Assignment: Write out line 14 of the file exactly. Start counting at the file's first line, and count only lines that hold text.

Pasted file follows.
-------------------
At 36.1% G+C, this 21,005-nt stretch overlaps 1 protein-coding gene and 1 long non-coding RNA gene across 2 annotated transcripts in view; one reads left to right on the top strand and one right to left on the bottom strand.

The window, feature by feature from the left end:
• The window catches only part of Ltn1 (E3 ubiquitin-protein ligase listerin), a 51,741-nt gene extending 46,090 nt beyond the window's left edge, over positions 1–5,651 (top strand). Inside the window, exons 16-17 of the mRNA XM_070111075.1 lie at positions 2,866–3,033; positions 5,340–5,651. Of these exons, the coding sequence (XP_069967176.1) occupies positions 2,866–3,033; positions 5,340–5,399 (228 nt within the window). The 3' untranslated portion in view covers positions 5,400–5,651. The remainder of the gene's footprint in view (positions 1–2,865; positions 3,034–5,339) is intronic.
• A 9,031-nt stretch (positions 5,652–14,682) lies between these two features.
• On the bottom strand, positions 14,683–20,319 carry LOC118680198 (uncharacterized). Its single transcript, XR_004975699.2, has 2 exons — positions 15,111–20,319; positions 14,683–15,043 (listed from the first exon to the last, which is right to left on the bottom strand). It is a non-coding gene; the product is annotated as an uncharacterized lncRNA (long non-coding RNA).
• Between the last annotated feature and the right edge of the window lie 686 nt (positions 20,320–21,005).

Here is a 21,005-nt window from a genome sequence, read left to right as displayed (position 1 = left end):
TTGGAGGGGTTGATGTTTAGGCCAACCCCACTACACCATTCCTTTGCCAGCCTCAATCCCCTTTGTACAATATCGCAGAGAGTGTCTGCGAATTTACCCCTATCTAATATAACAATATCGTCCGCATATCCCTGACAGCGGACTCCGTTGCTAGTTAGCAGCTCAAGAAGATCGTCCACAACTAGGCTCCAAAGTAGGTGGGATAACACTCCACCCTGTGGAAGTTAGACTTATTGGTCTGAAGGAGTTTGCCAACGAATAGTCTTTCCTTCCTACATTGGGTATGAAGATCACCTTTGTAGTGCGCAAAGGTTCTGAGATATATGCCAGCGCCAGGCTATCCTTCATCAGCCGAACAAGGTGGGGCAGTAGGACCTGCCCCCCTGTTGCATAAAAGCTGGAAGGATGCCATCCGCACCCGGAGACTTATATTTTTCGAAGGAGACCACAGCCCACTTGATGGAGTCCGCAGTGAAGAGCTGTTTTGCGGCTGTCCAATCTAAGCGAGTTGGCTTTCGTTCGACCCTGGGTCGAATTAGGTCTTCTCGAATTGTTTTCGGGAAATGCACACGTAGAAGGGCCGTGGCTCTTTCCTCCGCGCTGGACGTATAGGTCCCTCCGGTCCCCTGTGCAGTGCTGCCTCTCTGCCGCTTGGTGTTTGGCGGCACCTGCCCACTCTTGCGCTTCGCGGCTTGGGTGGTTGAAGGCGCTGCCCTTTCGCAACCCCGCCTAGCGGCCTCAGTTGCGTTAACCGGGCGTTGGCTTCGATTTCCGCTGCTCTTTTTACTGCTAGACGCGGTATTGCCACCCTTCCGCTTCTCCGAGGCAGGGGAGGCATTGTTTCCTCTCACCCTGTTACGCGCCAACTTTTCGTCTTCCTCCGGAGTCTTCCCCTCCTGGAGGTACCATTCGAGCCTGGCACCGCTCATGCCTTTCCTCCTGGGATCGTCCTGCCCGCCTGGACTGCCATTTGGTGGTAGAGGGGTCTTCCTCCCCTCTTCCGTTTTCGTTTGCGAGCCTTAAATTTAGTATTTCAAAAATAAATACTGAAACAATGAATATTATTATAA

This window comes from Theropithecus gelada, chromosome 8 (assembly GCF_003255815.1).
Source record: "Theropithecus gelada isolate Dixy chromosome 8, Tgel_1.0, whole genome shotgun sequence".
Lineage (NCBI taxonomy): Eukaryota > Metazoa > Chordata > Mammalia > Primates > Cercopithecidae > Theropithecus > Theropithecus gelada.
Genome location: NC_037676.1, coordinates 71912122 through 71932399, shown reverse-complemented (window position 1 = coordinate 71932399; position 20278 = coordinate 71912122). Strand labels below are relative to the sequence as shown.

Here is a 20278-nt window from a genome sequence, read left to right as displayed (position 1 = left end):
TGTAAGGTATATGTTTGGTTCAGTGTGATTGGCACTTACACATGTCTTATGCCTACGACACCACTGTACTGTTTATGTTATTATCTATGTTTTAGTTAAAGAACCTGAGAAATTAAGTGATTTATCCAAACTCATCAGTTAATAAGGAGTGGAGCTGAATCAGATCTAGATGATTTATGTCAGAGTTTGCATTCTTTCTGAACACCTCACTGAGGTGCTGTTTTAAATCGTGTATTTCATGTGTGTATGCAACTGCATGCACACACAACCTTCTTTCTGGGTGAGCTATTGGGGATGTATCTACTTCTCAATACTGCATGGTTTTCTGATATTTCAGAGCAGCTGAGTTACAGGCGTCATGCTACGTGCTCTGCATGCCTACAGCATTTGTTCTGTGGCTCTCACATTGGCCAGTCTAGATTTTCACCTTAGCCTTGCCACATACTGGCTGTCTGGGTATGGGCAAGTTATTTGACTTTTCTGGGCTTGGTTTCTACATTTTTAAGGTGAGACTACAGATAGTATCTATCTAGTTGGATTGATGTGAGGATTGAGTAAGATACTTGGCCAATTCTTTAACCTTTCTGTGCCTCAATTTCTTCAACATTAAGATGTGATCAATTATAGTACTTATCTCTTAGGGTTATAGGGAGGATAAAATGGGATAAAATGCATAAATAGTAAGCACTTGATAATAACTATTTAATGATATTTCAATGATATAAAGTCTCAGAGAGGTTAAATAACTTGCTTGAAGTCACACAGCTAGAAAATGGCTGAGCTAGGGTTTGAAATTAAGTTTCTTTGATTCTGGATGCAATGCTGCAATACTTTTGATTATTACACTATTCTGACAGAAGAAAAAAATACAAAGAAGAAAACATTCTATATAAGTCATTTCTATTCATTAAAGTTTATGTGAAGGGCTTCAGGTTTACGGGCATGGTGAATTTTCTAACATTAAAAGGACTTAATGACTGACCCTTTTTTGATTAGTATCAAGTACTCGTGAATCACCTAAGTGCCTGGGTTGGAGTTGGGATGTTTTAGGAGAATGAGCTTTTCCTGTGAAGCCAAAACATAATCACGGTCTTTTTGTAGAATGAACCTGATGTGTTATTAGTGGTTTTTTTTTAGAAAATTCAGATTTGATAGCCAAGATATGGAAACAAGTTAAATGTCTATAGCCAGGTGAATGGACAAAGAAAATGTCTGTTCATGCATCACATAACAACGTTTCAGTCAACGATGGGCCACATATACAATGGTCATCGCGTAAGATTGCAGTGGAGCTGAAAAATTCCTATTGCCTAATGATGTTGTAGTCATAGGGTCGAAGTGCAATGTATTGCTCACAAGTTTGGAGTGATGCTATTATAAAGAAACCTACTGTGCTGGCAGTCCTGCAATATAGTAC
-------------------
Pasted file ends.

TGTAAGGTATATGTTTGGTTCAGTGTGATTGGCACTTACACATGTCTTATGCCTACGACACCACTGTACTGTTTATGTTATTATCTATGTTTTAGTTAAAGAACCTGAGAAATTAAGTGATTTATCCAAACTCATCAGTTAATAAGGAGTGGAGCTGAATCAGATCTAGATGATTTATGTCAGAGTTTGCATTCTTTCTGAACACCTCACTGAGGTGCTGTTTTAAATCGTGTATTTCATGTGTGTATGCAACTGCATGCACACACAACCTTCTTTCTGGGTGAGCTATTGGGGATGTATCTACTTCTCAATACTGCATGGTTTTCTGATATTTCAGAGCAGCTGAGTTACAGGCGTCATGCTACGTGCTCTGCATGCCTACAGCATTTGTTCTGTGGCTCTCACATTGGCCAGTCTAGATTTTCACCTTAGCCTTGCCACATACTGGCTGTCTGGGTATGGGCAAGTTATTTGACTTTTCTGGGCTTGGTTTCTACATTTTTAAGGTGAGACTACAGATAGTATCTATCTAGTTGGATTGATGTGAGGATTGAGTAAGATACTTGGCCAATTCTTTAACCTTTCTGTGCCTCAATTTCTTCAACATTAAGATGTGATCAATTATAGTACTTATCTCTTAGGGTTATAGGGAGGATAAAATGGGATAAAATGCATAAATAGTAAGCACTTGATAATAACTATTTAATGATATTTCAATGATATAAAGTCTCAGAGAGGTTAAATAACTTGCTTGAAGTCACACAGCTAGAAAATGGCTGAGCTAGGGTTTGAAATTAAGTTTCTTTGATTCTGGATGCAATGCTGCAATACTTTTGATTATTACACTATTCTGACAGAAGAAAAAAATACAAAGAAGAAAACATTCTATATAAGTCATTTCTATTCATTAAAGTTTATGTGAAGGGCTTCAGGTTTACGGGCATGGTGAATTTTCTAACATTAAAAGGACTTAATGACTGACCCTTTTTTGATTAGTATCAAGTACTCGTGAATCACCTAAGTGCCTGGGTTGGAGTTGGGATGTTTTAGGAGAATGAGCTTTTCCTGTGAAGCCAAAACATAATCACGGTCTTTTTGTAGAATGAACCTGATGTGTTATTAGTGGTTTTTTTTTAGAAAATTCAGATTTGATAGCCAAGATATGGAAACAAGTTAAATGTCTATAGCCAGGTGAATGGACAAAGAAAATGTCTGTTCATGCATCACATAACAACGTTTCAGTCAACGATGGGCCACATATACAATGGTCATCGCGTAAGATTGCAGTGGAGCTGAAAAATTCCTATTGCCTAATGATGTTGTAGTCATAGGGTCGAAGTGCAATGTATTGCTCACAAGTTTGGAGTGATGCTATTATAAAGAAACCTACTGTGCTGGCAGTCCTGCAATATAGTAC